Sociologist Mignon Duffy Specializes in Careworkers

Sociology Chairwoman Mignon Duffy, right, with Psychology Prof. Meg Bond, director of the Center for Women and Work at UMass Lowell Image by Meghan Moore
Sociology Chairwoman Mignon Duffy, right, with University Prof. Meg Bond, director of the Center for Women and Work.

By Katharine Webster

Assoc. Prof. Mignon Duffy researches the often-invisible armies of careworkers who tend to children and the elderly, the sick and the disabled.

Now she’s helping to guide international policy on families – specifically, the social services that support them – as part of a committee of experts advising the U.N. Commission on the Status of Women

It’s a dream come true for Duffy, chairwoman of the Sociology Department and an associate of the university’s Center for Women and Work. She is working on policy recommendations and a report for U.N. Women with fellow committee members who have expertise in social protections, human rights, the informal care sector and countries with little or no social service infrastructure.

“It’s the most fascinating thing I’ve ever done. This is exactly what I’ve always wanted to do – to be in the room for these high-level conversations about policy,” she says. “My role is to make sure that as the committee considers these social and public services, they are cognizant of the human beings who provide the services, not just the residents or citizens receiving them.”

The majority of both paid and unpaid careworkers are women, making their working conditions and wages – or lack of pay – a women’s rights issue, Duffy says. 

In industrialized countries where women are close to half of the workforce, they comprise 80 to 90 percent of paid careworkers. Even in countries where women are only 10 percent of the paid work force, they are generally half of all careworkers, she says.

“Every care sector in every country is predominantly women, and carework jobs generally pay less than other jobs requiring the same level of education and experience,” Duffy says. “The quality of carework jobs and wages really matters for women’s equity and economic well-being. And where there is less good-quality paid carework available, the burden of unpaid care falls more heavily on women.”

Shahra Razavi, head of research and data at the U.N. Commission on the Status of Women, speaks at the international Carework Summit at UMass Lowell Image by Tory Wesnofske
Shahrashoub Razavi, U.N. Women's head of research and data, asked Duffy to serve on the experts committee.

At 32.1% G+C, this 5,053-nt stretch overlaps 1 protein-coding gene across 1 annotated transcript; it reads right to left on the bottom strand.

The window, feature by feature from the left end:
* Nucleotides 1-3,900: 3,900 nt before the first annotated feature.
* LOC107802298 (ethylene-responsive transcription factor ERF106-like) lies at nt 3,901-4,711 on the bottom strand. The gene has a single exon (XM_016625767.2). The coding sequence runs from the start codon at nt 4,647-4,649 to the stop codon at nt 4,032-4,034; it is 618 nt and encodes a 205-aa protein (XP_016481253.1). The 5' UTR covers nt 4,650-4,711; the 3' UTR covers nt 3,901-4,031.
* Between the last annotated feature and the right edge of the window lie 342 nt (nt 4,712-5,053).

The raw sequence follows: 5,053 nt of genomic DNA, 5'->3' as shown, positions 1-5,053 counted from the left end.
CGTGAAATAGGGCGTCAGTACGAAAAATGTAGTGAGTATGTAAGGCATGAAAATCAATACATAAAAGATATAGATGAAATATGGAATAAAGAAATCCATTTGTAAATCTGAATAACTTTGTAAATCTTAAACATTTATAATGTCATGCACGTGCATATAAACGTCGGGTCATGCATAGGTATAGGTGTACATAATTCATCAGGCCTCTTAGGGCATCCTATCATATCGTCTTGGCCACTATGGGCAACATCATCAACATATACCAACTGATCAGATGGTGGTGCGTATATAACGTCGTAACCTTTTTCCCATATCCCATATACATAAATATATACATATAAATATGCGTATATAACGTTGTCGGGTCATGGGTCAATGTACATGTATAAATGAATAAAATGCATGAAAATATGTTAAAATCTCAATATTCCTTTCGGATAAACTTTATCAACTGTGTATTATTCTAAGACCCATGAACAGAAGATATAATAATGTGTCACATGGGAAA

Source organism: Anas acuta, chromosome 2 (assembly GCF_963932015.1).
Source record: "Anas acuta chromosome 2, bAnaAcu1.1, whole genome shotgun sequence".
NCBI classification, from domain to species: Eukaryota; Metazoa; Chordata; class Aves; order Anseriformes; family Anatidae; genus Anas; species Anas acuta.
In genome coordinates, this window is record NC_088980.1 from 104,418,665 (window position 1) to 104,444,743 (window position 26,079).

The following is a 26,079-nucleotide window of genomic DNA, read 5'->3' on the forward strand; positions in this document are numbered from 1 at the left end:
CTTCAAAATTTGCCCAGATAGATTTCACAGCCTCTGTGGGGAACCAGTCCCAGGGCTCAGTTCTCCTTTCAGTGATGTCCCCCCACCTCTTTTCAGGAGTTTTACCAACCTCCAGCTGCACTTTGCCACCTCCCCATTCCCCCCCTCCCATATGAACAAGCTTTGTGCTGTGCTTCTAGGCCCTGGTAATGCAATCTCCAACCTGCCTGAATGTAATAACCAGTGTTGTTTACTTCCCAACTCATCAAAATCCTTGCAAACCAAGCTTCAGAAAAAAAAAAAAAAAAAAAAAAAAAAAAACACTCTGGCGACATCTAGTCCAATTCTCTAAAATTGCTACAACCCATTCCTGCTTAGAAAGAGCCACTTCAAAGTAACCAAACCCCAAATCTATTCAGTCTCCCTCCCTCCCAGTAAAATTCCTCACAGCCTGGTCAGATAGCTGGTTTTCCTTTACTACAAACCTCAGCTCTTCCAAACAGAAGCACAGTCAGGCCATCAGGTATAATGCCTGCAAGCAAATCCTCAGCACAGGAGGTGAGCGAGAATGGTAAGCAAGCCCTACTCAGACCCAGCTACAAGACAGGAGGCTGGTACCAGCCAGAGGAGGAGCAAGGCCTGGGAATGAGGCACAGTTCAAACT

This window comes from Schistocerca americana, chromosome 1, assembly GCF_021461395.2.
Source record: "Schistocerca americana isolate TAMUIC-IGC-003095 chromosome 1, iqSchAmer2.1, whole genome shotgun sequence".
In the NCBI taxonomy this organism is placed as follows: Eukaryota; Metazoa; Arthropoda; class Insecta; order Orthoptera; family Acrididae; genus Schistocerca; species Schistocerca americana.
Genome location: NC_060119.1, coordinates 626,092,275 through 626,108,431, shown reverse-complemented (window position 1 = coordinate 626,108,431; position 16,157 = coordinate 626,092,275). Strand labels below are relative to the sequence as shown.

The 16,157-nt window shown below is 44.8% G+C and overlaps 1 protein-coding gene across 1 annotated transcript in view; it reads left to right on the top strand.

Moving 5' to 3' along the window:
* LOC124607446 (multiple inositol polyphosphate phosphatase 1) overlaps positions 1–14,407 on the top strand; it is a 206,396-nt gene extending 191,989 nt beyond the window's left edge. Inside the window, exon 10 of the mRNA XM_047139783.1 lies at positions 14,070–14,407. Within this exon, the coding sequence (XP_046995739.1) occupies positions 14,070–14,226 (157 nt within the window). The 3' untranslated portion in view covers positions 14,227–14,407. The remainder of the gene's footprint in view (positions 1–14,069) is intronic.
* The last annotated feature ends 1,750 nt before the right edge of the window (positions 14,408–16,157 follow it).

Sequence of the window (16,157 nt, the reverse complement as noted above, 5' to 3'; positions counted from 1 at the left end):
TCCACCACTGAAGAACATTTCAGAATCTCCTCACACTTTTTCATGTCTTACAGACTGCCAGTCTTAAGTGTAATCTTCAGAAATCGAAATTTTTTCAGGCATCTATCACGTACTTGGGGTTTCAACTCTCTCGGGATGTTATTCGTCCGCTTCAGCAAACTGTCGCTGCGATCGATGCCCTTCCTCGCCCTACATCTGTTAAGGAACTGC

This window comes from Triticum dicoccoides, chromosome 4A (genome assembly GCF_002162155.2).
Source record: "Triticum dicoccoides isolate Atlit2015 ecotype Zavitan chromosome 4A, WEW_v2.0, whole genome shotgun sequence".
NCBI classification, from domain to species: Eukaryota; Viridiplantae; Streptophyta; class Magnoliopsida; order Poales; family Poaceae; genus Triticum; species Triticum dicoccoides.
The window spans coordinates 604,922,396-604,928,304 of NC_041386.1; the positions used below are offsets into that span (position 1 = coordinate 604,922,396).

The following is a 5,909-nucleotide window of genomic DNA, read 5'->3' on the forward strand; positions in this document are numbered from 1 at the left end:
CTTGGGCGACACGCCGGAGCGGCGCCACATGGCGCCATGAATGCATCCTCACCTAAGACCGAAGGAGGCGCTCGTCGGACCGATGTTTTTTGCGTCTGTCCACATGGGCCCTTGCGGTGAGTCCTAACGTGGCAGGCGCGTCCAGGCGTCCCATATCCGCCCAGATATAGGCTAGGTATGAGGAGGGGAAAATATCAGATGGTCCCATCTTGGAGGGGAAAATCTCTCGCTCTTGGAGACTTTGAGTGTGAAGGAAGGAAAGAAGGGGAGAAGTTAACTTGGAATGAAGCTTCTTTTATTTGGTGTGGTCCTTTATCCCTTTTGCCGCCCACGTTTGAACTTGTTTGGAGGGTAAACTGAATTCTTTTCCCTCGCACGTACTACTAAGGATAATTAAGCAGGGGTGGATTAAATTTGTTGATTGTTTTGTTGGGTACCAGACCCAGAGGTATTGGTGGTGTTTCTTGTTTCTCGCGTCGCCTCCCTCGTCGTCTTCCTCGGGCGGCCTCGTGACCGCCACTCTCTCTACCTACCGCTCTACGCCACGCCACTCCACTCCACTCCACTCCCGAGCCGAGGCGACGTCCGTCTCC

Duffy was invited to serve on the committee of experts by Shahrashoub Razavi, chief of research and data for U.N. Women. They met when Razavi gave the keynote address at the Global Carework Summit, a conference organized by Duffy and the Carework Network last year to bring together scholars and labor representatives from around the world.

The 15 members of the U.N. Women experts’ committee met on Long Island for three days of intensive discussions about the role governments can and should play in providing care.

“We’re working on recommendations that are pushing the envelope, but also relevant to countries across a wide range of contexts,” Duffy says. “We’re wrangling with how to hold governments accountable – and to advance, not work against, gender equity.”

A key area of agreement is that governments play a vital role in funding and regulating social services, Duffy says. A strong public sector results in better services, compared to private, for-profit care, she says. 

“The profit motive doesn’t serve the quality of care,” she says. “Low wages and poor working conditions lead to higher turnover, and the quality of care suffers.”

UMass Lowell Sociology Chairwoman Mignon Duffy gives a presentation on her research. Image by Meghan Moore
Duffy is advising the U.N. Commission on the Status of Women about careworkers.
Careworkers and their families also suffer in a ripple effect that can hurt a country’s economic growth, she says.

“In a lot of countries, careworkers, even paid careworkers, are excluded from the formal economy,” she says. “Because of that, the careworkers who are providing these vital social services often don’t qualify to receive them. They’re excluded from social protections and access to services for themselves and their own families. That’s not a sustainable model.”

The work of the expert research group will culminate in a report that will be made available to all U.N. member countries before the 63rd convening of the U.N. Commission on Women in March. Duffy is also co-writing a paper commissioned by U.N. Women that will compare carework in 47 different countries.

Duffy says it’s been fascinating to learn about how multilateral organizations like the United Nations arrive at policies. She has also learned a lot from the other experts on the committee that will inform her teaching, especially the Social Welfare Policy class that she teaches.